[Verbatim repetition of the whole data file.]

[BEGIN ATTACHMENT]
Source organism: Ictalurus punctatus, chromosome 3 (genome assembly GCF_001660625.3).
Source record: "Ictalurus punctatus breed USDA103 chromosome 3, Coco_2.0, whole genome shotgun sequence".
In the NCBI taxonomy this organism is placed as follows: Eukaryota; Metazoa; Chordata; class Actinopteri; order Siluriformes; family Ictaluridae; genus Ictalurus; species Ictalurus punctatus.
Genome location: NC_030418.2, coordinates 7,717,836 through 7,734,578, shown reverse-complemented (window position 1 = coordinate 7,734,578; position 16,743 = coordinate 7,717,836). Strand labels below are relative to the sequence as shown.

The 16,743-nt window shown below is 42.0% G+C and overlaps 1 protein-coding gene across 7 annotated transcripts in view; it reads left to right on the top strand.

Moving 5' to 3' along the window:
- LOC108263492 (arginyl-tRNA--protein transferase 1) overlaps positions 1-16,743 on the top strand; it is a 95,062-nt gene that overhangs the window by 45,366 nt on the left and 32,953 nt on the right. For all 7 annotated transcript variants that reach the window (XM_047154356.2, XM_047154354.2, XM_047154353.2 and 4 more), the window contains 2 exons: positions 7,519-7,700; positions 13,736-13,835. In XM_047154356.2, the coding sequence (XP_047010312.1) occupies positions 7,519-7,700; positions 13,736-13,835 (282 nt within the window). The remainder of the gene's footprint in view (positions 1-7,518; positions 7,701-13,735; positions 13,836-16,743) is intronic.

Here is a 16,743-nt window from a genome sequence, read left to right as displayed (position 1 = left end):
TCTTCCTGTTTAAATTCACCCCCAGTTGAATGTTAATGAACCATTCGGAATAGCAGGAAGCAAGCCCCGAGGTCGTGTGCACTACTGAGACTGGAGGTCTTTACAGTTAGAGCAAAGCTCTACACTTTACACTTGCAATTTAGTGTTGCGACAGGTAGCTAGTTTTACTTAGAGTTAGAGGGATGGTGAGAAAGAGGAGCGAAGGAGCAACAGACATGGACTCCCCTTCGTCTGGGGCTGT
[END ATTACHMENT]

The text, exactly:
Source organism: Ictalurus punctatus, chromosome 3 (genome assembly GCF_001660625.3).
Source record: "Ictalurus punctatus breed USDA103 chromosome 3, Coco_2.0, whole genome shotgun sequence".
In the NCBI taxonomy this organism is placed as follows: Eukaryota; Metazoa; Chordata; class Actinopteri; order Siluriformes; family Ictaluridae; genus Ictalurus; species Ictalurus punctatus.
Genome location: NC_030418.2, coordinates 7,717,836 through 7,734,578, shown reverse-complemented (window position 1 = coordinate 7,734,578; position 16,743 = coordinate 7,717,836). Strand labels below are relative to the sequence as shown.

The 16,743-nt window shown below is 42.0% G+C and overlaps 1 protein-coding gene across 7 annotated transcripts in view; it reads left to right on the top strand.

Moving 5' to 3' along the window:
- LOC108263492 (arginyl-tRNA--protein transferase 1) overlaps positions 1-16,743 on the top strand; it is a 95,062-nt gene that overhangs the window by 45,366 nt on the left and 32,953 nt on the right. For all 7 annotated transcript variants that reach the window (XM_047154356.2, XM_047154354.2, XM_047154353.2 and 4 more), the window contains 2 exons: positions 7,519-7,700; positions 13,736-13,835. In XM_047154356.2, the coding sequence (XP_047010312.1) occupies positions 7,519-7,700; positions 13,736-13,835 (282 nt within the window). The remainder of the gene's footprint in view (positions 1-7,518; positions 7,701-13,735; positions 13,836-16,743) is intronic.

Here is a 16,743-nt window from a genome sequence, read left to right as displayed (position 1 = left end):
TCTTCCTGTTTAAATTCACCCCCAGTTGAATGTTAATGAACCATTCGGAATAGCAGGAAGCAAGCCCCGAGGTCGTGTGCACTACTGAGACTGGAGGTCTTTACAGTTAGAGCAAAGCTCTACACTTTACACTTGCAATTTAGTGTTGCGACAGGTAGCTAGTTTTACTTAGAGTTAGAGGGATGGTGAGAAAGAGGAGCGAAGGAGCAACAGACATGGACTCCCCTTCGTCTGGGGCTGT